For the first time since 1993, the Value Added Tax Rate (VAT) is increasing from 14% to 15%.  All receipts, invoices, quotations and adverts will be affected and must show the new rates.  In order for you to ensure that you are doing the right thing during this next VAT return that you submit for your business, keep the following in mind:

  1. Transaction Date: Time of supply rules

The relevant VAT rate which applies, will be determined by the time of supply rules (when the transaction is deemed to take place).  The general rule for time of supply is the earlier of the issuing of an invoice or when payment is received.  This means that the most transactions which occurs on or after the 1st of April 2018 will be subjected to the new rate of VAT at 15%.

It is important to review your current agreements, to ensure that you are entitled to recover the increase in the price from your clients.  It is a general rule that a VAT Vendor will be able to recover it from the client, unless the parties have specifically agreed to the otherwise.

With the changes in the VAT Rate, the transitional rules will give best guidance on how to treat specific transactions that fall outside the normal scope of time of supply rules.  These include the following below that we deem important for the construction industry:

1.1.      Instances where goods are delivered, or services rendered before 1 April 2018

Where goods (excluding fixed property supplied by way of a sale) are provided before 1 April 2018 or services are performed before the 1st of April 2018, the rate of 14% will apply to these supplies, irrespective if the invoice may only be issued after the 1st of April 2018 with payment after that.


Goods are deemed to be provided when they are delivered to the recipient.  With regards to services, there is no guidance in terms of the Act or the courts on when services are deemed to be performed, and therefore it requires that services must have been physically performed for it to be considered to have been performed.

1.2.      Supplies commencing before and ending on or after 1 April 2018

The rules regarding the supply of goods or services commencing before and ending on or after 1 April can be found in section 67A(1)(ii) and includes the following supplies:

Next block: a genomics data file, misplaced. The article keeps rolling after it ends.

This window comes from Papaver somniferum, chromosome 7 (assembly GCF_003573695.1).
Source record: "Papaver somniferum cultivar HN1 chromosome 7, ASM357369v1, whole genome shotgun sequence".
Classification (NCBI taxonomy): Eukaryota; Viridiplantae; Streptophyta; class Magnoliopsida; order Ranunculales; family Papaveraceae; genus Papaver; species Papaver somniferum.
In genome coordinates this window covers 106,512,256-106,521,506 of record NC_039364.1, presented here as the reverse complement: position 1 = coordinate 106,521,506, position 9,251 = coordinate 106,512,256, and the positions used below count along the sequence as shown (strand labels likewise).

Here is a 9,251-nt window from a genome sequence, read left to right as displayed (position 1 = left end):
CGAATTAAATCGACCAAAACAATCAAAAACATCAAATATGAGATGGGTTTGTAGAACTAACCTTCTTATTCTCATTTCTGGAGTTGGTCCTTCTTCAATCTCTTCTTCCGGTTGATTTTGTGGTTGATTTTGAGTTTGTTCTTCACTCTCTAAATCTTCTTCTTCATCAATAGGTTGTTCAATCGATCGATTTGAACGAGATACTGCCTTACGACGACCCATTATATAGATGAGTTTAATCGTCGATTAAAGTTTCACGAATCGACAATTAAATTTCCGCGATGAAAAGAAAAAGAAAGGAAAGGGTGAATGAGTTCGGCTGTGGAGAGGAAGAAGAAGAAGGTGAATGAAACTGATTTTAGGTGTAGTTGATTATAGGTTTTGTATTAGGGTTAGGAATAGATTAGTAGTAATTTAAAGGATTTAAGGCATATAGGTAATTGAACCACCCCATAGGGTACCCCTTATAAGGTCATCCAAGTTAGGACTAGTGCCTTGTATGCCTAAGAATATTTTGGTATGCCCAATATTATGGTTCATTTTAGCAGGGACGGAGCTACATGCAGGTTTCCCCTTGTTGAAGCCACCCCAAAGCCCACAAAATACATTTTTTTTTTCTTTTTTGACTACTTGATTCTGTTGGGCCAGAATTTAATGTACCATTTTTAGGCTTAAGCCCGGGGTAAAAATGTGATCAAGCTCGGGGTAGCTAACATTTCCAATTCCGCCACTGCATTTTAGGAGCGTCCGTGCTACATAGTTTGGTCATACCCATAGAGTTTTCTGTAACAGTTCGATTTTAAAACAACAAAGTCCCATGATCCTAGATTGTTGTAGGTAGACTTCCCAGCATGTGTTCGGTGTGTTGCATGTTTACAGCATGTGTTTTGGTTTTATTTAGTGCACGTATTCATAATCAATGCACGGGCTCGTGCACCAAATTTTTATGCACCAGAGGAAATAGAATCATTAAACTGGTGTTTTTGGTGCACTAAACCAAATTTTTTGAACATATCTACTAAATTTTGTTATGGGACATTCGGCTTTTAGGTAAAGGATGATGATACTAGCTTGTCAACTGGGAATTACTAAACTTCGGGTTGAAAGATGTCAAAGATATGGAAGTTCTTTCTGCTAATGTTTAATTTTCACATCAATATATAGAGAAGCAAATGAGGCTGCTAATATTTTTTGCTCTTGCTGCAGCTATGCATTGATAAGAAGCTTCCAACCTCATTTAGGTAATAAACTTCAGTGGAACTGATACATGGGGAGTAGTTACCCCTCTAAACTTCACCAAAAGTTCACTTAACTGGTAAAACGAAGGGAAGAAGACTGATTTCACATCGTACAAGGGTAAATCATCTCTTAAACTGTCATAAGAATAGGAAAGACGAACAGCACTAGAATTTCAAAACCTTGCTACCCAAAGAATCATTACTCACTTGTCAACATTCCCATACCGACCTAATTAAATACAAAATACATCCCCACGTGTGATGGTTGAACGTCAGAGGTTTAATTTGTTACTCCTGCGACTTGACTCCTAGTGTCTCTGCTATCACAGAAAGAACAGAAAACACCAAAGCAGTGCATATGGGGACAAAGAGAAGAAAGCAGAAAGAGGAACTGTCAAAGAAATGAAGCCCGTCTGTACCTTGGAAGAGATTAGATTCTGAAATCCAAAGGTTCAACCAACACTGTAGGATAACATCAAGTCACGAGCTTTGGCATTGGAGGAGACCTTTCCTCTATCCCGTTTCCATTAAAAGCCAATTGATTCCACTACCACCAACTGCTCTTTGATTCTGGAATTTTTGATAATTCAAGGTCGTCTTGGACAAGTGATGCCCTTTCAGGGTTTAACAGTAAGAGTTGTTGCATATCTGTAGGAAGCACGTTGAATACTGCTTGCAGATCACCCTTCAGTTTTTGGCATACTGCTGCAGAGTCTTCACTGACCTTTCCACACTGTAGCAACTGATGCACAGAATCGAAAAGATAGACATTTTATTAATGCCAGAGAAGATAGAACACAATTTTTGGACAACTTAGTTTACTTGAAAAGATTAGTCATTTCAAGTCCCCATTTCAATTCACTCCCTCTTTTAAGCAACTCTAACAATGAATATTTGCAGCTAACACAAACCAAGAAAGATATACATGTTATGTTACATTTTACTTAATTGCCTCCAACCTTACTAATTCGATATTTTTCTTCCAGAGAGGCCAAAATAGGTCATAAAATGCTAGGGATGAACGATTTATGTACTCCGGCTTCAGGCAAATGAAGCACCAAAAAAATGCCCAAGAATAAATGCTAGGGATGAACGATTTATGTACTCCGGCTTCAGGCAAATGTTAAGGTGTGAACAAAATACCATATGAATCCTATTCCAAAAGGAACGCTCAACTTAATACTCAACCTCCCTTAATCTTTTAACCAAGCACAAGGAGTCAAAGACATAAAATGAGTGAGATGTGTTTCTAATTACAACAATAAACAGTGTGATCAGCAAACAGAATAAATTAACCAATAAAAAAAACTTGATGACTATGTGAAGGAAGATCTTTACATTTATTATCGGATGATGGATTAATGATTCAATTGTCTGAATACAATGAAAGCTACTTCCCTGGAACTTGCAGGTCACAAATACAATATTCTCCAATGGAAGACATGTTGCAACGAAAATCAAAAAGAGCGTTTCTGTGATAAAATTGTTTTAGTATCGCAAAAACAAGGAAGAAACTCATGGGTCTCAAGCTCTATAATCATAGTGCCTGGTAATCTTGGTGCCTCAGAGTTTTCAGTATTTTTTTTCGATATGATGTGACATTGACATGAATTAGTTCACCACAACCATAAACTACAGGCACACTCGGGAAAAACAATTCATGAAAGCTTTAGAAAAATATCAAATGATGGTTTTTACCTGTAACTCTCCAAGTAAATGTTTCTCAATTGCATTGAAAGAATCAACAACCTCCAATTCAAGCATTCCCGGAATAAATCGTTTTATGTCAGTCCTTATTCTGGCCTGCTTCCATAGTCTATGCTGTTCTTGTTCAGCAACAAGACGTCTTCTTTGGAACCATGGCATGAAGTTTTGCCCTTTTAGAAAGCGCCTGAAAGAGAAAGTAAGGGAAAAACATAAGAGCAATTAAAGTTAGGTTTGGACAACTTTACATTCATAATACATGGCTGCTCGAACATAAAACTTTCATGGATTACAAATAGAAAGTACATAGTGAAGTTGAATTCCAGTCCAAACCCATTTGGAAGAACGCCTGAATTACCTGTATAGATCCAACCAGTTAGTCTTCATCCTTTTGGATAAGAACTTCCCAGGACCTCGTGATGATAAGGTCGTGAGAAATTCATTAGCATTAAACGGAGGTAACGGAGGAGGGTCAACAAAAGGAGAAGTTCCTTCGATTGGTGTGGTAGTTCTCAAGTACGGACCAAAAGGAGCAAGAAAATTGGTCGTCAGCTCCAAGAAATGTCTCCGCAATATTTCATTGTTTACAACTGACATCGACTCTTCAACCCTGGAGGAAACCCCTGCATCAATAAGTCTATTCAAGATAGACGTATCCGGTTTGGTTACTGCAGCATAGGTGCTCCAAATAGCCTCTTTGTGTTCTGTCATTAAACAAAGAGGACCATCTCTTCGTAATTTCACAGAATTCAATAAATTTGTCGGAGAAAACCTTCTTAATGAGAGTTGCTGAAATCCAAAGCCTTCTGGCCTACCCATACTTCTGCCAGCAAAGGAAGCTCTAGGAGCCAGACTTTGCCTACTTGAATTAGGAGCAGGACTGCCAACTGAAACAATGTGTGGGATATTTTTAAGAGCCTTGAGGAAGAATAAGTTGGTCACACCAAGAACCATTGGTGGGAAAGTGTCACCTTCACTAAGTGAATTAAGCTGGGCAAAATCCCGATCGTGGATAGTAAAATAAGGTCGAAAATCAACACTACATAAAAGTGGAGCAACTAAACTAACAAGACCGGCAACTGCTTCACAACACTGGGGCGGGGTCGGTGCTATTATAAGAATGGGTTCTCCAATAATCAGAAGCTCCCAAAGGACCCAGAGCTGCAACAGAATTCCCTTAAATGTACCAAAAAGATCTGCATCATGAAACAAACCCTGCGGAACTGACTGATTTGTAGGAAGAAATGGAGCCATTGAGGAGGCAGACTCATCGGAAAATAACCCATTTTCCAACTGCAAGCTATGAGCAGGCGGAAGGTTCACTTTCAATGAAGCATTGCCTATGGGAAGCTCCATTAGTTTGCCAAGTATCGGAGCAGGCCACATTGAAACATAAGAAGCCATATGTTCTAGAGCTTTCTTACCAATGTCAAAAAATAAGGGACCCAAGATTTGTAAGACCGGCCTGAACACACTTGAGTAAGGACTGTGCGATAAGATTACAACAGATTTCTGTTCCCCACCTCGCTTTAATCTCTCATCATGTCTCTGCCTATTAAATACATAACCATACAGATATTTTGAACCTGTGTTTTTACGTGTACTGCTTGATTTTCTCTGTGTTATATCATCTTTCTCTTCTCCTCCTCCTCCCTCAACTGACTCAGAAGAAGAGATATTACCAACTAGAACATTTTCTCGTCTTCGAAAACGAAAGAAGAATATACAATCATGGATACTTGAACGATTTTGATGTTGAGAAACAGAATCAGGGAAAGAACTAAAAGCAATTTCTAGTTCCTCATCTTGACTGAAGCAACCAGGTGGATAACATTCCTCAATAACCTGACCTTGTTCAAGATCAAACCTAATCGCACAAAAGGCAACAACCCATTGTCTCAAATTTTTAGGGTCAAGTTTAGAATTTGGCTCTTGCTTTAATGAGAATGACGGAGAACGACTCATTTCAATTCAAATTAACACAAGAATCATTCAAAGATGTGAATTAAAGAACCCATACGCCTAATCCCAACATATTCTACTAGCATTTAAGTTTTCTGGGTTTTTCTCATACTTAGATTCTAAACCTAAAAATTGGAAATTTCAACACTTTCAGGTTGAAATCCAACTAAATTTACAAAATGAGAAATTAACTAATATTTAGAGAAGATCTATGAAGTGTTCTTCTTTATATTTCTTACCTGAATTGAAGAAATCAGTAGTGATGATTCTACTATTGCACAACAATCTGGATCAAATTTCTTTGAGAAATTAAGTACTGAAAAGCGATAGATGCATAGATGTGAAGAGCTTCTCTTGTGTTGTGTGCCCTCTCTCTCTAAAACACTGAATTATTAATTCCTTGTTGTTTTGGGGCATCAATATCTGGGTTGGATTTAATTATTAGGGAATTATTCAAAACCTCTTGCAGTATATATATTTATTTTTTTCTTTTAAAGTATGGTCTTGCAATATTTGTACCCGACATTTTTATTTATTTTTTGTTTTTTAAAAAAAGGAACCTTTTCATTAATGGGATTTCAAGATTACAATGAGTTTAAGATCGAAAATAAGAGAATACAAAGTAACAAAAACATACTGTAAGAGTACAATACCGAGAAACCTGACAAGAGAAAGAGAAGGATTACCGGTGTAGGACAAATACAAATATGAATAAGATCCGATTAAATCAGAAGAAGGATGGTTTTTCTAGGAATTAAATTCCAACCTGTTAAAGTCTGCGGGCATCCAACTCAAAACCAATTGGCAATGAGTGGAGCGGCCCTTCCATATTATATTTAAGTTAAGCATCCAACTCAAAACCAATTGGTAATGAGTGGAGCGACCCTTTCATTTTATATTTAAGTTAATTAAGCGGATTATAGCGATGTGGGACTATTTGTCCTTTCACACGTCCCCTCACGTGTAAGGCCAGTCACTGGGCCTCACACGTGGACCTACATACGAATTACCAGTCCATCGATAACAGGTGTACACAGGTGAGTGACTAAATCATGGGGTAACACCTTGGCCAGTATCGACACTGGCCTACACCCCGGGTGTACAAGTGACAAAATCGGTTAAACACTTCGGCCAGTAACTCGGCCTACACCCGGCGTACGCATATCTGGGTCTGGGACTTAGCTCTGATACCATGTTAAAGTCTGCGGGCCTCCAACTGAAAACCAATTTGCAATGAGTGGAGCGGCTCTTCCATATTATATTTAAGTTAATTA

1. Goods that are provided under a rental agreement;
  2. services which are performed under an agreement or law that provides for periodic payments;
  3. good supplied progressively or periodically under an agreement or law that provides for the consideration to be paid in instalments or periodically; and
  4. goods or services supplied directly in the construction, repaid, improvement, erection, manufacturing, assembly or alteration of goods under any agreement or law that provides for the consideration to be paid in instalments or periodically.

Where these goods or services are provided during the period that started before 1 April and ends thereafter, then the vendor must apportion the value of the supply on a fair and reasonable basis between the supplies made before and after that date.

VAT will then be charged at the rate of 14% on the amount that is allocated to supplies before 1 April 2018 and 15% on that which happened after that date.

There is currently no guidance as to the apportionment which must be used, and therefore the Vendor will have to prove that the apportionment which has been used is fair and reasonable in the circumstances.

1.3.      Agreements concluded between 21 February 2018 and 31 March 2018

An anti avoidance rule has been implemented for those who made payment for goods or services which are only provided after the 1st of April 2018.  Where goods are provided 21 days after 1 April 2018, or services are performed on or after 1 April 2018, then the supplies will be deemed to take place on the 1st of April 2018 and Vat is levied at 15%.

However, if goods are delivered (provided) within 21 days from the 1st of April (before 22 April), then it will still be payable at 14%.

Other instances include lay-bye agreements and the supply of fixed property, which can be found in the VAT Act.

  1. Adjust your pricing

The VAT Act requires that all displayed pricing and adverts must include VAT, unless the product is zero rated.  Ensure that until all prices are adjusted, that you have indicated to your customers and clients that prices may not show the correct values.  Your business however should be fully compliant by the end of the grace period, which is the 31st of May 2018.

  1. Check your quotes and invoices

Ensure that all quotes and invoices that you receive for purchases and expenses after the 1st of April, reflects the new VAT Rate of 15%.  This will be necessary to submit these documents when claiming input tax from SARS.  Should your supplier not calculate their VAT correctly, your business will be held liable for the shortfall, and it could negatively impact on your cashflow.  You could also be held liable for any under or over declaration on the next VAT 201 return that you submit to SARS.

  1. Educate your staff

Ensure that all those who deal with invoices and credit notes, as well as those who send out quotations are well informed of the effect of the VAT changes from the 1st of April 2018.

It is therefore extremely important that all businesses who are VAT vendors comply with the amendments to the VAT Act.  Be aware that we expect an increase in the amount of audits in this transitional period, as to ensure that these transitional provisions have been complied with by Vendors.





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